My bet is on the condensed matter physics. This report is another reason why these physicists might have a leg up, because one possible area where they might want to look has been narrowed down. A new theoretical paper indicated that the superconducting vortices on a topological insulator might contain these elusive Majorana fermions.
It is then natural to ask, What is a doped topological insulator good for? While one hopes that many of the topological phenomena of the true insulating state might be manifested in some form in a doped system, many questions still remain unanswered. However, Hosur et al. have made a striking prediction that MBS can still be realized in doped topological insulators under certain mild conditions. A true insulating state is important in the Fu-Kane proposal because if the bulk contains low-energy states then the MBS can tunnel away from the surface and delocalize into the bulk, which effectively destroys the MBS. Hosur et al. circumvent this delocalization by requiring that the entire doped topological insulator become superconducting. They show that as long as the doping is not too large, vortices in superconducting topological insulators will bind MBS at the places where the vortex lines intersect the material surfaces. While this might seem like a big leap in complexity, experimental evidence already shows that, indeed, copper-doped Bi2Se3 is a superconductor below 3.8 K. In this context, Hosur et al. make a strong prediction that vortex lines in superconducting CuxBi2Se3 can harbor MBS.(MBS=Majorana bound state)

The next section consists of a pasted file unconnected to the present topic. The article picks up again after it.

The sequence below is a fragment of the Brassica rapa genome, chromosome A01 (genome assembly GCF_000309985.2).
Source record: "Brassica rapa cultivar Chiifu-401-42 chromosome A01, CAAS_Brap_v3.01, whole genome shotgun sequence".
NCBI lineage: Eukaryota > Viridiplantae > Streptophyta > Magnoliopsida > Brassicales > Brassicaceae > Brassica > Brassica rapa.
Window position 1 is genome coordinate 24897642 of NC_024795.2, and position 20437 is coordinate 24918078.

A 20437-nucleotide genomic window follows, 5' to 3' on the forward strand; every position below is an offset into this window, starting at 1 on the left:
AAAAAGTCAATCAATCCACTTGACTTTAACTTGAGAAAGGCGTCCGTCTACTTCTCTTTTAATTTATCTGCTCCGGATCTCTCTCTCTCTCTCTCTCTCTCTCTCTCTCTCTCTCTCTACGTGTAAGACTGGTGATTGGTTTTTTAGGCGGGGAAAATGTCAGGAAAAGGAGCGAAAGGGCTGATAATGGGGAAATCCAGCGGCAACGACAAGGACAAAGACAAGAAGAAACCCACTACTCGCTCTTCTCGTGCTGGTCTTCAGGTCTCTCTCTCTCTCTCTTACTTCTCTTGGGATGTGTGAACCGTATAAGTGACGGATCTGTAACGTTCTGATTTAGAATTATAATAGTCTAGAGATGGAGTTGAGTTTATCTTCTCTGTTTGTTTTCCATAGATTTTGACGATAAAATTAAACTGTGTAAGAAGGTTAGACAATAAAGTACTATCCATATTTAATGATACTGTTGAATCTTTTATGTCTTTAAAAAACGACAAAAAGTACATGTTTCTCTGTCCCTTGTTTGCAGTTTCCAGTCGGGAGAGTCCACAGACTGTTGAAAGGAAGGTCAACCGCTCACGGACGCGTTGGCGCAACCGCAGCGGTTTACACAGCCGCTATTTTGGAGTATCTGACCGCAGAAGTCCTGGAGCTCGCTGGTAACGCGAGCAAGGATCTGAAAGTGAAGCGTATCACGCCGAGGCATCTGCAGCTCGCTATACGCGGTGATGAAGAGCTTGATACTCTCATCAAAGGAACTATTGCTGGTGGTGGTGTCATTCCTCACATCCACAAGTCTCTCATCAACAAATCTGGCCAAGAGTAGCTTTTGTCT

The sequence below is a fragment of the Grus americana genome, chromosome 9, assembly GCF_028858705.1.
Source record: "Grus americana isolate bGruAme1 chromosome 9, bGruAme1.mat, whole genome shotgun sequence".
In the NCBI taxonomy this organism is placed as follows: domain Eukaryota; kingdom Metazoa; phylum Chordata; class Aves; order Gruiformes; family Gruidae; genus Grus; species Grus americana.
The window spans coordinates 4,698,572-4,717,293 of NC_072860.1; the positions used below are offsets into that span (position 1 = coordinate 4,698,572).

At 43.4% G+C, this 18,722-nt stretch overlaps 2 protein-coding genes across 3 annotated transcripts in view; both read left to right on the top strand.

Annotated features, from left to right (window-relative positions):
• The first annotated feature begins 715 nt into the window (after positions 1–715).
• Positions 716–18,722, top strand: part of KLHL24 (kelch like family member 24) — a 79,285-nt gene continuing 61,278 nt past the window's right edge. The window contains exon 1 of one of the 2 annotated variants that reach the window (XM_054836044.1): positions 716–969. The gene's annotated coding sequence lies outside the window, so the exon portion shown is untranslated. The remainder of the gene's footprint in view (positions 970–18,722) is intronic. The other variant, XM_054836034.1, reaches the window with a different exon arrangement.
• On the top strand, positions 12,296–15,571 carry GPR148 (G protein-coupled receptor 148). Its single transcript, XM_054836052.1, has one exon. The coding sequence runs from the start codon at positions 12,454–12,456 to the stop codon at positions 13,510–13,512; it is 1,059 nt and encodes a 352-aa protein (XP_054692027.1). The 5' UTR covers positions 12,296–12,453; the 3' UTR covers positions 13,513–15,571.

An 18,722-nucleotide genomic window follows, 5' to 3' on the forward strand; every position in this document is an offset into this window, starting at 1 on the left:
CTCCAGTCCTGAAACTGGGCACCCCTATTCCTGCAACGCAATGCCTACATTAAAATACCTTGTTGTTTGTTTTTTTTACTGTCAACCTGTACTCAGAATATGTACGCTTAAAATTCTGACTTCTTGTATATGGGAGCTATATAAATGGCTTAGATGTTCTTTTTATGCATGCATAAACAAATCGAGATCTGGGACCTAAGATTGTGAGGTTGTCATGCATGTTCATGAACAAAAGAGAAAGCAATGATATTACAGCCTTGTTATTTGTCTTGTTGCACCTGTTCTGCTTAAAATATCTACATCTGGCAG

These topological insulators are definitely a playground for a lot of exotic states that most people typically associate with elementary particles in QCD/QED. This is another example where the so-called "applied" physics of condensed matter can be a source of very fundamental physics.